Historiographical studies of the May Revolution do not face many doubts or unknown details. Most of the information was properly recorded at the time and was made available to the public by the Primera Junta as patriotic propaganda. Because of this, historical views on the topic differ in their interpretations of the meanings, causes and consequences of the events, rather than in the accuracy of their depiction of the events themselves. The modern version of events does not differ significantly from the contemporary one.
The first people to write about the May Revolution were participants who wrote memoirs, biographies and diaries. However, their works were motivated by purposes other than historiographic ones, such as to explain the reasons for their actions, clean their public images, or express their support or rejection of the public figures and ideas of the time. For example, Manuel Moreno wrote the biography of his brother Mariano as propaganda for the revolutions in Europe, and Cornelio Saavedra wrote his autobiography at a moment when his image was highly questioned, to justify himself to his sons.
The first remarkable historiographical school of interpretation of the history of Argentina was founded by members of the 1837 generation, including Bartolomé Mitre. Mitre regarded the May Revolution as an iconic expression of political egalitarianism: a conflict between modern freedoms and oppression represented by the Spanish monarchy, and an attempt to establish a national organization on constitutional principles as opposed to the charismatic authority of the caudillos. These authors' views were treated as canonical until the end of the 19th century, when the proximity of the centennial encouraged authors to seek new perspectives. The newer authors would differ about the relative weight of the causes of the May Revolution and about whose intervention in the events was more decisive, but the main views expressed by Mitre were kept, such as to consider the revolution to be the birth of modern Argentina and an unavoidable event. These authors introduced the idea of popular intervention as another key element. By the time of the World Wars, liberal authors attempted to impose an ultimate and unquestionable historical perspective; Ricardo Levene and the Academia Nacional de la Historia were exponents of this tendency, which still kept most perspectives of Mitre. Left-wing authors took a revisionist view based on nationalism and anti-imperialism; they minimized the dispute between criollos and peninsulars and portrayed events as a dispute between enlightenment and absolutism. However, most of their work was focused on other historical periods.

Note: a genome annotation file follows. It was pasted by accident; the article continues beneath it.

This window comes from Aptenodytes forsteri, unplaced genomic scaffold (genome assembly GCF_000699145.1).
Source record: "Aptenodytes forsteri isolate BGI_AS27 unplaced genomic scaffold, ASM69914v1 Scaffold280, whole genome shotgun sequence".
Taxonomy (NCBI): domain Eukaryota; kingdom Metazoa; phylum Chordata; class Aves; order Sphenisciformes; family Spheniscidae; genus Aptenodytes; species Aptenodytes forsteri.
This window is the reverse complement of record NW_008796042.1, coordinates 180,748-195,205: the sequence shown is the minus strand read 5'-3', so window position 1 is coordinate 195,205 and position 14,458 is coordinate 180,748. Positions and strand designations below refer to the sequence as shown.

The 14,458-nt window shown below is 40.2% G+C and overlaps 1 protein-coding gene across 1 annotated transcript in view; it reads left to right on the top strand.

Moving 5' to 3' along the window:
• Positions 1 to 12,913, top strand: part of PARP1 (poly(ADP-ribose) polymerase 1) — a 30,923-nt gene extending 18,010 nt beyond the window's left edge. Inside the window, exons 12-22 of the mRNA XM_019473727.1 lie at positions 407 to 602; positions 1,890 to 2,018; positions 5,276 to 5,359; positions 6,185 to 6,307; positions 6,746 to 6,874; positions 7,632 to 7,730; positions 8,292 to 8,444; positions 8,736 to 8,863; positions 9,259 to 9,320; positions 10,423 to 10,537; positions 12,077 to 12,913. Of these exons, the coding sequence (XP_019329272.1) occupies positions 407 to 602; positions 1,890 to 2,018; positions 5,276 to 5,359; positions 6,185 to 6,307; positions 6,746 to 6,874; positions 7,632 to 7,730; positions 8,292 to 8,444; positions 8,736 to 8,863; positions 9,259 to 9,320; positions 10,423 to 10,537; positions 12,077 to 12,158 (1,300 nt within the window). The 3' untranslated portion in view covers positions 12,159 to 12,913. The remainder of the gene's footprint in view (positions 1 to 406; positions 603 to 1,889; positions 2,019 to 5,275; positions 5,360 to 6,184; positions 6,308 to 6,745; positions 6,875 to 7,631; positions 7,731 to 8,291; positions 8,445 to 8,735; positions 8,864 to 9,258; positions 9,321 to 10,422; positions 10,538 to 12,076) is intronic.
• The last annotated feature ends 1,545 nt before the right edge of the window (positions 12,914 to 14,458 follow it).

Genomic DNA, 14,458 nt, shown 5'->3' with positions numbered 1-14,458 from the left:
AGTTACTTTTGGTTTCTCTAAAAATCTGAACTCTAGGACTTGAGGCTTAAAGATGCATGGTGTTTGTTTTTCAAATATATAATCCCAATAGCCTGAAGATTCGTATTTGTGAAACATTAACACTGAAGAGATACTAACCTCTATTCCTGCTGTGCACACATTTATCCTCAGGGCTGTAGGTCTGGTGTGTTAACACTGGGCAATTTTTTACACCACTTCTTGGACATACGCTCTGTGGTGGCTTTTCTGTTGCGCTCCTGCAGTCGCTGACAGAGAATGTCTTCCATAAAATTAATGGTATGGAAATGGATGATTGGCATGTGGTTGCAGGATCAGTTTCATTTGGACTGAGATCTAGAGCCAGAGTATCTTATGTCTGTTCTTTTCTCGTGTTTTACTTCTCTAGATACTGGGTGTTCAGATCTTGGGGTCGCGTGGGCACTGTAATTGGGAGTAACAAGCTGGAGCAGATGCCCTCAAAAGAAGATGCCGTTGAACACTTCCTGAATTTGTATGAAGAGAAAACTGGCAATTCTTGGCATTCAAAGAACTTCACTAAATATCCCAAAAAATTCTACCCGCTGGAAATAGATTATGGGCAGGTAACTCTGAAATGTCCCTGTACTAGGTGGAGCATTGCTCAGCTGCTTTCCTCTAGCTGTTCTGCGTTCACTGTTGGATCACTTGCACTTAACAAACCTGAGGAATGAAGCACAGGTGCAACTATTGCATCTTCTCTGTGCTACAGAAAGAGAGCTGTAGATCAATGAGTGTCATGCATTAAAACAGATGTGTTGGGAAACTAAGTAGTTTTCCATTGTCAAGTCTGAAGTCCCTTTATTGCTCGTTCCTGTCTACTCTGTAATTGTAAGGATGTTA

The May Revolution was not the product of the actions of a single political party with a clear and defined agenda, but a convergence of sectors with varying interests. Thus, there are a number of conflicting perspectives about it, because different authors highlight different aspects. Mitre, for example, referred to The Representation of the Landowners (an 1809 economic report by Mariano Moreno) and the role of the merchants to support the view that the May Revolution intended to obtain free trade and economic integration with Europe; right-wing revisionists center around Saavedra and the social customs of the time to describe the revolution under conservative principles; and left-wing revisionists use the example of Moreno, Castelli and the rioters led by French and Beruti to describe it as a radical revolution.
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